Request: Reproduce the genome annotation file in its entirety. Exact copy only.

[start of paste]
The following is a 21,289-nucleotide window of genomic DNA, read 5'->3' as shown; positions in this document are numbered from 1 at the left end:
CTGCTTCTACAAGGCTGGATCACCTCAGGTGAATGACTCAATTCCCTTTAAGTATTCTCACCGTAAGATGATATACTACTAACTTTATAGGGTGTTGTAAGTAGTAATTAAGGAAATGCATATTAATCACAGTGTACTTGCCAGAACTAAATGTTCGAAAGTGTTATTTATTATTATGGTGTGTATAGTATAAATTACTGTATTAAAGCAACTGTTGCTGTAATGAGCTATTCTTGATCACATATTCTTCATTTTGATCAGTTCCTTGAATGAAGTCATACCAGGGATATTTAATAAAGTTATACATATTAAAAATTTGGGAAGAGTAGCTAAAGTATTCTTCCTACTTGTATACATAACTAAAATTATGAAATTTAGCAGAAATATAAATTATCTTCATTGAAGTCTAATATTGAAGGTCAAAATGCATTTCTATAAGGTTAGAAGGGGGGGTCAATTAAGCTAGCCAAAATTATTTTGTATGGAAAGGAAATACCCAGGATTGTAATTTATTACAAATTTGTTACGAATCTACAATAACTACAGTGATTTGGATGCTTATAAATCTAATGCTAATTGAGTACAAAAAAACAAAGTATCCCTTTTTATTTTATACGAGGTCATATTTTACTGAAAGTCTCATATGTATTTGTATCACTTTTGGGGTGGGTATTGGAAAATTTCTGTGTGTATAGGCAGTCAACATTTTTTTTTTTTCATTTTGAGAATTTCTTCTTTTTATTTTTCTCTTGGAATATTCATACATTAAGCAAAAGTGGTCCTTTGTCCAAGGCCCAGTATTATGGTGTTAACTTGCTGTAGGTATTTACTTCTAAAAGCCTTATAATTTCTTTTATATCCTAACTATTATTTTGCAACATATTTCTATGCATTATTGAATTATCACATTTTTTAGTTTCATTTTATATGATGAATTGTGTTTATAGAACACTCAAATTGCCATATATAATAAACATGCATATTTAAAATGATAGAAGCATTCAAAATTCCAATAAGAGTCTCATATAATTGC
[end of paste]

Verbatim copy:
The following is a 21,289-nucleotide window of genomic DNA, read 5'->3' as shown; positions in this document are numbered from 1 at the left end:
CTGCTTCTACAAGGCTGGATCACCTCAGGTGAATGACTCAATTCCCTTTAAGTATTCTCACCGTAAGATGATATACTACTAACTTTATAGGGTGTTGTAAGTAGTAATTAAGGAAATGCATATTAATCACAGTGTACTTGCCAGAACTAAATGTTCGAAAGTGTTATTTATTATTATGGTGTGTATAGTATAAATTACTGTATTAAAGCAACTGTTGCTGTAATGAGCTATTCTTGATCACATATTCTTCATTTTGATCAGTTCCTTGAATGAAGTCATACCAGGGATATTTAATAAAGTTATACATATTAAAAATTTGGGAAGAGTAGCTAAAGTATTCTTCCTACTTGTATACATAACTAAAATTATGAAATTTAGCAGAAATATAAATTATCTTCATTGAAGTCTAATATTGAAGGTCAAAATGCATTTCTATAAGGTTAGAAGGGGGGGTCAATTAAGCTAGCCAAAATTATTTTGTATGGAAAGGAAATACCCAGGATTGTAATTTATTACAAATTTGTTACGAATCTACAATAACTACAGTGATTTGGATGCTTATAAATCTAATGCTAATTGAGTACAAAAAAACAAAGTATCCCTTTTTATTTTATACGAGGTCATATTTTACTGAAAGTCTCATATGTATTTGTATCACTTTTGGGGTGGGTATTGGAAAATTTCTGTGTGTATAGGCAGTCAACATTTTTTTTTTTTCATTTTGAGAATTTCTTCTTTTTATTTTTCTCTTGGAATATTCATACATTAAGCAAAAGTGGTCCTTTGTCCAAGGCCCAGTATTATGGTGTTAACTTGCTGTAGGTATTTACTTCTAAAAGCCTTATAATTTCTTTTATATCCTAACTATTATTTTGCAACATATTTCTATGCATTATTGAATTATCACATTTTTTAGTTTCATTTTATATGATGAATTGTGTTTATAGAACACTCAAATTGCCATATATAATAAACATGCATATTTAAAATGATAGAAGCATTCAAAATTCCAATAAGAGTCTCATATAATTGC